Bitcoin Futures’ Future: Slow, Measured, No Mom and Pop Investors
Chicago Mercantile Exchange (CME) Chairman and CEO Terry Duffy explained in a recent interview how the decision to list bitcoin futures in the last quarter of 2017 wasn’t made as a result of light or transient causes. Instead, it was a deliberate effort to bring a proven technology to well-financed clients who will help it mature.
Also read: Market Risk Advisory Committee: Bitcoin Futures Self-Certification Works
CME’s Chairman and CEO on Bitcoin Futures
Scarlet Fu put it bluntly. Did the long practice of self-certification within the commodities exchange industry force out or exclude important players such as Goldman Sachs, for example, who were then saddled with bitcoin futures they clearly didn’t want, poisoning the well? Mr. Duffy, CME Chairman, answered immediately, “No.”
“I don’t think it does,” he continued, “because we spent a lot of time working with all our clients, talking to them about all our products, educating them about what we’re thinking. At the same time, there is a competitive issue out there that you want to be cautious of. The self-certification process is a big part of why [bitcoin] was put into place [so quickly].”
Questions of industry self-certification have popped up in frequency tandem to bitcoin’s giant price drop in recent weeks. It even became the central focus of the regulator’s first meeting of the year, as both CME and its crosstown rival, Chicago Board Options Exchange (Cboe), were asked to defend the tradition in direct contrast with standard stocks and their grueling gatekeeper, the Securities and Exchange Commission (SEC).
Mr. Duffy expanded his answer to Ms. Fu of Bloomberg, stating “[Our bitcoin futures product] didn’t have to go through a six month review (everybody could look at your intellectual property and do a copycat, lookalike product). We don’t have the same model as the Securities model. Ours is completely different. I think that the self-certification process works. We worked closely with our regulator. We worked more closely with them on this product because of the unique nature of this product.”
Bitcoin is a Proven Commodity
Cboe was the first to list bitcoin futures, but CME’s week-later entrance into the ecosystem was largely seen as validation for the decentralized currency’s legitimacy and resiliency. CME is about as mainstream as finance can get. It owns several exchanges, and among its holdings is the Dow Jones index.
Remaining on the self-certification issue, Mr. Duffy defends the decision to list bitcoin. “At the same time, and I said this on my earnings call this morning, this product has been around for nine years. It’s not like it just showed up yesterday. Volatility [in traditional markets] has been low the last couple of years. What has not been low in volatility? It’s been bitcoin. People are clamoring for some kind of [volatility]. All the sudden this product becomes very much front page news. We’ve all been talking about bitcoin, and there’s been a lot of conversation about,” he explained. That conversation often turned to volatility and risk, and CME is not in the business of introducing more risk but, instead, managing it.
“We list [bitcoin futures], and we list it with a whole new group of standards. I said today on my shareholder earnings call I would not reduce any of those standards in order to make money on this product. I think it’s important we take a very slow approach to this, and make sure the product is rolled out properly.”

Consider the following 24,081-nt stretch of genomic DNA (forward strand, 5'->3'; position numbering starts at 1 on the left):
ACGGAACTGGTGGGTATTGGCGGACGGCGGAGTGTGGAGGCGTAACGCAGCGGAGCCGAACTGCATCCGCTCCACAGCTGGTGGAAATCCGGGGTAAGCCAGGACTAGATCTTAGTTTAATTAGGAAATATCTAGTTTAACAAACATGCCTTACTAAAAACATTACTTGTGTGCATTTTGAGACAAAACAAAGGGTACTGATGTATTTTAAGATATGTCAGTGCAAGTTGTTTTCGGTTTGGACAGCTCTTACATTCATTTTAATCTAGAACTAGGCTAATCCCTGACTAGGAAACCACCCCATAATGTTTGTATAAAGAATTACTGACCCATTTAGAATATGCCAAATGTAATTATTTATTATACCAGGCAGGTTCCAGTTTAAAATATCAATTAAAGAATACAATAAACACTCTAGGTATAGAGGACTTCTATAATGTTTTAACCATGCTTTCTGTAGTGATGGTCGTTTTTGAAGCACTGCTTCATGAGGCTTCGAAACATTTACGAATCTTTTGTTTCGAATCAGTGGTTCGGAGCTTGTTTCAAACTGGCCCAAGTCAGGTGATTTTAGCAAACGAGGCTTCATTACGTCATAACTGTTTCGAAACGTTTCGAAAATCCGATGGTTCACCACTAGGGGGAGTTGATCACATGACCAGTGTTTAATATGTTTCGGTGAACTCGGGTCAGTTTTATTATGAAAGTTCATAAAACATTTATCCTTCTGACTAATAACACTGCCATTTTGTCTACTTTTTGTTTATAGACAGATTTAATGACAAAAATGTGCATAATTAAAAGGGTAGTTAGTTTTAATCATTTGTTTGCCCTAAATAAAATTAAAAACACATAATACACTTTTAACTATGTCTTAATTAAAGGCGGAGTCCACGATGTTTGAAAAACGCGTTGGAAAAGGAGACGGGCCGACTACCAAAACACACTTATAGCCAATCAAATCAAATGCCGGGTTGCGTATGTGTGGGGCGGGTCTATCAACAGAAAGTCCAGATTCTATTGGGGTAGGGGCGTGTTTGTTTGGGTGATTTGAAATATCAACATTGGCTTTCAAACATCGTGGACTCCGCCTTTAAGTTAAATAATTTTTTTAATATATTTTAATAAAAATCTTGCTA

Ms. Fu asks indignantly, “So that high initial margin of 43% … under no circumstances would you lower that?” By way of perspective, commodity margins are usually single digits. Mr. Duffy’s answer is somewhat surprising, as it seems he really believes in bitcoin futures for the long term.
Protecting Ma and Pa
“That’s not what I said,” the Chairman and CEO corrected. “I would not do that in lieu of trying to get volume on it. I think the product needs times to mature. I think we’ve got to get more people involved in it, more commercials involved in this product. One of the reasons we have a five bitcoin per contract, versus our competitors having a one bitcoin contract, is I wanted to make sure I did not attract what is referred to in the business as the ‘moms and the pops’ trading it. I wanted to make sure people had a really good idea about what they’re getting into. I don’t want to attract a craze of people attracting to a marketplace when they’re not quite sure what they’re doing,” he cautioned. CME’s Chairman defended the high margin rates while the sot price tanked, stating
“Now, you look at the price of bitcoin. When we listed it, it was at $19,500 day one CME listed it. Today, it’s around $9,000 a bitcoin. We have a 43% margin, as you referenced a moment ago; we have had an over 50% decrease in that product. We are still holding 43% initial margin on that product today. It goes to show you the risk management processes we have in place for all of our asset classes but especially something like this when people were concerned about a quick break or a quick rally.”
Ms. Fu also asked about the prospect of listing other cryptos. Mr. Duffy pained a little at the question, “I’ll be honest with you Scarlet, we have not made a decision if we’re going to pursue other cryptocurrencies or not. I was very clear with the management of my company, and my board and my shareholders: this is new, this is controversial, but at the same time, if you look at the evolution of finance, everything was new, everything was controversial. We’re taking a very measured approach towards cryptocurrencies, and I will tell you right now we have no plans in the immediate future to bring out new cryptos right now,” he remarked candidly.
What do you think of Mr. Duffy’s comments? Let us know in the comments section below.
Images courtesy of Pixabay, CME.
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